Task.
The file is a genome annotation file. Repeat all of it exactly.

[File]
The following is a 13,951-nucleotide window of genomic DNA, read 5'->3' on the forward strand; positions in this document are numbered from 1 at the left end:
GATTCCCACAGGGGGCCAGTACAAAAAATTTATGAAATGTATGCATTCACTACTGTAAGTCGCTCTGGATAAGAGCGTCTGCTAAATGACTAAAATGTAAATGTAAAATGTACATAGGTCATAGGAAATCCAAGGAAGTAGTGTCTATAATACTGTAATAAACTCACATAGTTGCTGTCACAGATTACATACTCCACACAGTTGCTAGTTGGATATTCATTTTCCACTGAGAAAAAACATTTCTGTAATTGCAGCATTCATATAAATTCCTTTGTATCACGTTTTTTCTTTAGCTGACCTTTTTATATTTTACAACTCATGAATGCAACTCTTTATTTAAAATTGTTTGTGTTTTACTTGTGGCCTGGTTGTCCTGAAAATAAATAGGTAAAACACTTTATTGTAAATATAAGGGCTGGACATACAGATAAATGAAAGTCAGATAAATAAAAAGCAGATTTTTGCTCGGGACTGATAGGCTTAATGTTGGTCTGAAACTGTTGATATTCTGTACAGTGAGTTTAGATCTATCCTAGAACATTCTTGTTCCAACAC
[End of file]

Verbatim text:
The following is a 13,951-nucleotide window of genomic DNA, read 5'->3' on the forward strand; positions in this document are numbered from 1 at the left end:
GATTCCCACAGGGGGCCAGTACAAAAAATTTATGAAATGTATGCATTCACTACTGTAAGTCGCTCTGGATAAGAGCGTCTGCTAAATGACTAAAATGTAAATGTAAAATGTACATAGGTCATAGGAAATCCAAGGAAGTAGTGTCTATAATACTGTAATAAACTCACATAGTTGCTGTCACAGATTACATACTCCACACAGTTGCTAGTTGGATATTCATTTTCCACTGAGAAAAAACATTTCTGTAATTGCAGCATTCATATAAATTCCTTTGTATCACGTTTTTTCTTTAGCTGACCTTTTTATATTTTACAACTCATGAATGCAACTCTTTATTTAAAATTGTTTGTGTTTTACTTGTGGCCTGGTTGTCCTGAAAATAAATAGGTAAAACACTTTATTGTAAATATAAGGGCTGGACATACAGATAAATGAAAGTCAGATAAATAAAAAGCAGATTTTTGCTCGGGACTGATAGGCTTAATGTTGGTCTGAAACTGTTGATATTCTGTACAGTGAGTTTAGATCTATCCTAGAACATTCTTGTTCCAACAC